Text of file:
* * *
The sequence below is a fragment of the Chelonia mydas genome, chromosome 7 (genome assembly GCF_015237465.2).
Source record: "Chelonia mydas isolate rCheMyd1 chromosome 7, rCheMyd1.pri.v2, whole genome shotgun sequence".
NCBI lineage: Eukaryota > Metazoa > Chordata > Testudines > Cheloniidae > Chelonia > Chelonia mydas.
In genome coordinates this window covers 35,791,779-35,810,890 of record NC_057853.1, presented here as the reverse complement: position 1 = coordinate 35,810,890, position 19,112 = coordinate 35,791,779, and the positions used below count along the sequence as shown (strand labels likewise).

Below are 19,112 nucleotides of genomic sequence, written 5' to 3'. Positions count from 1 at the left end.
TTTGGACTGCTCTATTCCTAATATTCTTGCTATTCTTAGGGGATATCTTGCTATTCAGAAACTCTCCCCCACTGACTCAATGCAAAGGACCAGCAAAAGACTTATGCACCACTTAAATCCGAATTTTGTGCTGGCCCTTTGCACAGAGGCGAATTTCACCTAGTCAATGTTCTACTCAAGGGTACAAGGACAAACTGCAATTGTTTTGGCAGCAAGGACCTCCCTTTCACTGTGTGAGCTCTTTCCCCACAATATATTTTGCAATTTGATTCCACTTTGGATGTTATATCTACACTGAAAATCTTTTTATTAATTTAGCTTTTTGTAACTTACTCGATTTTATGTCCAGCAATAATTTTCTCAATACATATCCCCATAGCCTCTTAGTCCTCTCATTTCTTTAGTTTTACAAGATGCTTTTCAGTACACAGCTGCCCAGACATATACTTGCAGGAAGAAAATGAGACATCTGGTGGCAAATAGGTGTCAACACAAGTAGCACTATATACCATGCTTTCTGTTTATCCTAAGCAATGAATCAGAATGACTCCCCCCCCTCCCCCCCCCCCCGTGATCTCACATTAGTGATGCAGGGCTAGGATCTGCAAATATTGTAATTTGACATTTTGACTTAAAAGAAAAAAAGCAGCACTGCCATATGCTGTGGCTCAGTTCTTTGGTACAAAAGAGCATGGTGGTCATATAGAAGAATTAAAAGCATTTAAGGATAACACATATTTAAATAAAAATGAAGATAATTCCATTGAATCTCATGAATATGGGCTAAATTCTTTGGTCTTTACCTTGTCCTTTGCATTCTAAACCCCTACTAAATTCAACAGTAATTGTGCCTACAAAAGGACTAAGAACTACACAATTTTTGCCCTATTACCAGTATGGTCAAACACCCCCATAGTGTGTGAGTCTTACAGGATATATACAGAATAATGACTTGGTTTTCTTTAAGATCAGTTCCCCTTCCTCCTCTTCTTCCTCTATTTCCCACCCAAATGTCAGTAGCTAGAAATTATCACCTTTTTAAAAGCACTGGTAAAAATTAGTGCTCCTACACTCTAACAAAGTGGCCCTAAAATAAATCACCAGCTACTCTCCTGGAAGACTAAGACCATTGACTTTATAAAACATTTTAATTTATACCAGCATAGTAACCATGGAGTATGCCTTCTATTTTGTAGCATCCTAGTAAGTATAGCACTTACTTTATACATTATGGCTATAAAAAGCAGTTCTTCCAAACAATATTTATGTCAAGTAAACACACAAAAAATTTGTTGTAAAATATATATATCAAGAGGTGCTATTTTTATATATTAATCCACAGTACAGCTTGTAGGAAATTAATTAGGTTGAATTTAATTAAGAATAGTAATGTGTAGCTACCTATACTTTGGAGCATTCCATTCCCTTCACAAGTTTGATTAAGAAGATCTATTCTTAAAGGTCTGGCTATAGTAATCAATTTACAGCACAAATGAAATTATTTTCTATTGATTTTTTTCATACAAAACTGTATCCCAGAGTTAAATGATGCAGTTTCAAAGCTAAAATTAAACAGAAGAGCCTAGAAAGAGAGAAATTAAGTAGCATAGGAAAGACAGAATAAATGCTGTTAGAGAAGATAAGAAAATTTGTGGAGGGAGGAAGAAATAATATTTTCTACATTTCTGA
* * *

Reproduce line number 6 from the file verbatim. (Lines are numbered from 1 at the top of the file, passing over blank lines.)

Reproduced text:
TTTGGACTGCTCTATTCCTAATATTCTTGCTATTCTTAGGGGATATCTTGCTATTCAGAAACTCTCCCCCACTGACTCAATGCAAAGGACCAGCAAAAGACTTATGCACCACTTAAATCCGAATTTTGTGCTGGCCCTTTGCACAGAGGCGAATTTCACCTAGTCAATGTTCTACTCAAGGGTACAAGGACAAACTGCAATTGTTTTGGCAGCAAGGACCTCCCTTTCACTGTGTGAGCTCTTTCCCCACAATATATTTTGCAATTTGATTCCACTTTGGATGTTATATCTACACTGAAAATCTTTTTATTAATTTAGCTTTTTGTAACTTACTCGATTTTATGTCCAGCAATAATTTTCTCAATACATATCCCCATAGCCTCTTAGTCCTCTCATTTCTTTAGTTTTACAAGATGCTTTTCAGTACACAGCTGCCCAGACATATACTTGCAGGAAGAAAATGAGACATCTGGTGGCAAATAGGTGTCAACACAAGTAGCACTATATACCATGCTTTCTGTTTATCCTAAGCAATGAATCAGAATGACTCCCCCCCCTCCCCCCCCCCCCGTGATCTCACATTAGTGATGCAGGGCTAGGATCTGCAAATATTGTAATTTGACATTTTGACTTAAAAGAAAAAAAGCAGCACTGCCATATGCTGTGGCTCAGTTCTTTGGTACAAAAGAGCATGGTGGTCATATAGAAGAATTAAAAGCATTTAAGGATAACACATATTTAAATAAAAATGAAGATAATTCCATTGAATCTCATGAATATGGGCTAAATTCTTTGGTCTTTACCTTGTCCTTTGCATTCTAAACCCCTACTAAATTCAACAGTAATTGTGCCTACAAAAGGACTAAGAACTACACAATTTTTGCCCTATTACCAGTATGGTCAAACACCCCCATAGTGTGTGAGTCTTACAGGATATATACAGAATAATGACTTGGTTTTCTTTAAGATCAGTTCCCCTTCCTCCTCTTCTTCCTCTATTTCCCACCCAAATGTCAGTAGCTAGAAATTATCACCTTTTTAAAAGCACTGGTAAAAATTAGTGCTCCTACACTCTAACAAAGTGGCCCTAAAATAAATCACCAGCTACTCTCCTGGAAGACTAAGACCATTGACTTTATAAAACATTTTAATTTATACCAGCATAGTAACCATGGAGTATGCCTTCTATTTTGTAGCATCCTAGTAAGTATAGCACTTACTTTATACATTATGGCTATAAAAAGCAGTTCTTCCAAACAATATTTATGTCAAGTAAACACACAAAAAATTTGTTGTAAAATATATATATCAAGAGGTGCTATTTTTATATATTAATCCACAGTACAGCTTGTAGGAAATTAATTAGGTTGAATTTAATTAAGAATAGTAATGTGTAGCTACCTATACTTTGGAGCATTCCATTCCCTTCACAAGTTTGATTAAGAAGATCTATTCTTAAAGGTCTGGCTATAGTAATCAATTTACAGCACAAATGAAATTATTTTCTATTGATTTTTTTCATACAAAACTGTATCCCAGAGTTAAATGATGCAGTTTCAAAGCTAAAATTAAACAGAAGAGCCTAGAAAGAGAGAAATTAAGTAGCATAGGAAAGACAGAATAAATGCTGTTAGAGAAGATAAGAAAATTTGTGGAGGGAGGAAGAAATAATATTTTCTACATTTCTGA